When some think of Honduras, they think of missionaries and the Peace Corps. Indeed, we shared our flight there with athletes on a mission to give back and a Christian group from Texas looking to educate locals, share their faith and build houses. But clients will find that this country has an abundance of natural beauty and rich gifts to offer any tourist with a sense of adventure and an appetite for Honduran culture.
We flew to San Pedro Sula, the second largest city and financial capital of Honduras, now the main hub for international flights. After a quick overnight at The Real InterContinental San Pedro Sula, we hopped a van to Copan. The road was surprisingly pleasant and the aesthetics were stunning. As we drove, we passed an endless stretch of lush greenery and rolling hills similar to Bali.
The ruins at Copan are designated a UNESCO World Heritage Site.
There are a few small towns, as you get closer to Copan, well worth a stop to absorb the local culture. No one appears to be in a rush to go anywhere or do anything, and even the pace of travel will slow down, as drivers stop for cattle crossing, random hens or stray dogs running alongside horses. It’s a different rhythm.
After two hours on the road, we arrived in Copan. Bike rentals are available as a means of accessing the ruins, but we explored largely on foot — hiking through hills, ruins and parks and walking around town.
The Copan ruins, a UNESCO World Heritage Site, are nestled in the foothills of western Honduras, a mere seven miles from Guatemala.
The artistry and details found at the ruins are exquisite, and it seems like each and every detail of personal and political history in the colonial town was carved on the stones. The one-hour walking tour offers great vistas and looks into the unspoiled countryside of Guatemala and down into Copan.
The colonial town is a step back, a look back to another time with cobblestone streets and red-roofed adobe houses. A stroll through the town square gives one a feel for the local flavor where bare feet, bikes and micro-mini taxis are the transports of choice.
A few miles above downtown Copan is Macaw Mountain, a beautiful Bird Park and Nature Reserve. The park, carved out of a canyon formed by Sesemil Creek is a natural oasis and home to Central American macaws, toucans, parrots and owls recovered from captivity. The best part of the walk was handling the birds that take respite on your shoulders and limbs.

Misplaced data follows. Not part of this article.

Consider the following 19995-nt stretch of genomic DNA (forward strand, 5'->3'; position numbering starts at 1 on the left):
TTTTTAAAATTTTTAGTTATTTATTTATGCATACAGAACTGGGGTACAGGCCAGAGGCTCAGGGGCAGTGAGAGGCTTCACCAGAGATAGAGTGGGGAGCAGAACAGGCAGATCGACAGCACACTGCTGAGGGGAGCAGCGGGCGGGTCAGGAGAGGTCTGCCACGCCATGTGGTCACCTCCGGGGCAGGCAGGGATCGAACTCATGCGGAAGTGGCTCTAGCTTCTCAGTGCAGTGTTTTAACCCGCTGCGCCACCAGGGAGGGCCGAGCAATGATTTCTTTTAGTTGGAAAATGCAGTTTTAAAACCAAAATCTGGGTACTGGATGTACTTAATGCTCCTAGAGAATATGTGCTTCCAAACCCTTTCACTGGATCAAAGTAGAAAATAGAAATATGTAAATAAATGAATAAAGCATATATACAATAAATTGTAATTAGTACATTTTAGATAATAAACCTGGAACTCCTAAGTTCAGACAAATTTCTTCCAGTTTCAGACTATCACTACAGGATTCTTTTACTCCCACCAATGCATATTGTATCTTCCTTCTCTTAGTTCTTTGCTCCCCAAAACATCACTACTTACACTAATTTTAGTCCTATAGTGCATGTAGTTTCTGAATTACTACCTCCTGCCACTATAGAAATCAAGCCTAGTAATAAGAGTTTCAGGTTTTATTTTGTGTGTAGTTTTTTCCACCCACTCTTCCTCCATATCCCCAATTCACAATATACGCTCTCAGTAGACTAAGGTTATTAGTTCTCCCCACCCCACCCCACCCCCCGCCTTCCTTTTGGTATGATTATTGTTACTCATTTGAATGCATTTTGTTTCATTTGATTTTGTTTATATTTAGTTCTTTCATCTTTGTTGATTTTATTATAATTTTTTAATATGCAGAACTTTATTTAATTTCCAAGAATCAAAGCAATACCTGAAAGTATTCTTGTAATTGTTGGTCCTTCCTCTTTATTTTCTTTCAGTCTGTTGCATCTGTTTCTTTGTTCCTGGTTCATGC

The perfect cap off to the Maya adventure is a night’s stay at Hacienda San Lucas. This century-old eco-lodge is the first of its kind in town. Once accessed only by donkey, it’s now a rustic drive up the hill, but well worth the trip.
Tell your clients to make it up to Hacienda San Lucas before the day’s light leaves, as it is a scene they will not soon forget. Guests can kick back on lounge chairs on the sprawling lawn with a glass of chilled wine and overlooking the valley and the Copan ruins.
La Ceiba, once touted as the tourism capital of Honduras, has been rivaled by other up-and-coming locales, but has recently been coined by the Honduran government as the ecotourism capital.
Driving into La Ceiba, where the picturesque and seemingly endless Sierra Nombre de Dios Mountains meet the beach, it’s easy to see why locals stay here and why many reside in the cloud forests.
The Lodge at Pico Bonito, located at the foot of the slopes of Pico Bonito Park, is a hot spot for celebrities like Michael Douglas and Catherine Zeta Jones. There are endless options for activities, from horseback riding on the beach to night hikes in the rainforest.
For a quick cool down, clients can hit the resorts’ natural crystalline pool or one of the many nearby pools, streams or waterfalls in the rainforest. Many visitors also opt for whitewater rafting down the Cangregal River, a big draw in the area.
Any snorkeler or diver worth their salt knows that Honduras has one of the world’s largest barrier reefs in the world. The Mesoamerican Barrier Reef is second only in size to the Great Barrier Reef in Australia and is home to parrot fish, whale sharks, bottlenose dolphins and manta rays, among other creatures.
The best part is that, unlike other Caribbean locales, clients don’t have to take a 30-minute boat ride to get into the thick of it. Merely put down your pina colada, leave the cabana, strap on some flippers and off you go. It’s that simple. Twenty yards later and your clients will be in awe.
The Infinity Bay Spa & Beach Resort in West Bay is a good jumping-off point for a tour to Roatan, an island off the coast. Visitors are a quick water taxi away from Anthony’s Key Resort; a divers club and resort on Roatan. Serious divers from around the world have long been coming to Anthony’s Key, run by Julio Galindo, the godfather of Roatan tourism. This adventure park is set up for serious divers and novices alike, with school certifications and guides available on site.
Expect a busy breakfast at the resort, as most guests are off to get certified, swim with dolphins or go out with a dive guide by late morning. It’s a one-stop shop for the adventure market.
If above-ground action is more your clients’ thing, it’s a quick hop to Gumbalimba Park, where they can hit the pirate caves, botanical gardens and animal preserve or grab hold of a zipline and fly through the forest and down to the beach.
Before bidding adieu to this Caribbean gem, clients should sip a local drink and enjoy the island breeze at The View restaurant on Roatan. Here, visitors will be reminded that sometimes the most adventurous move one can make is no move at all.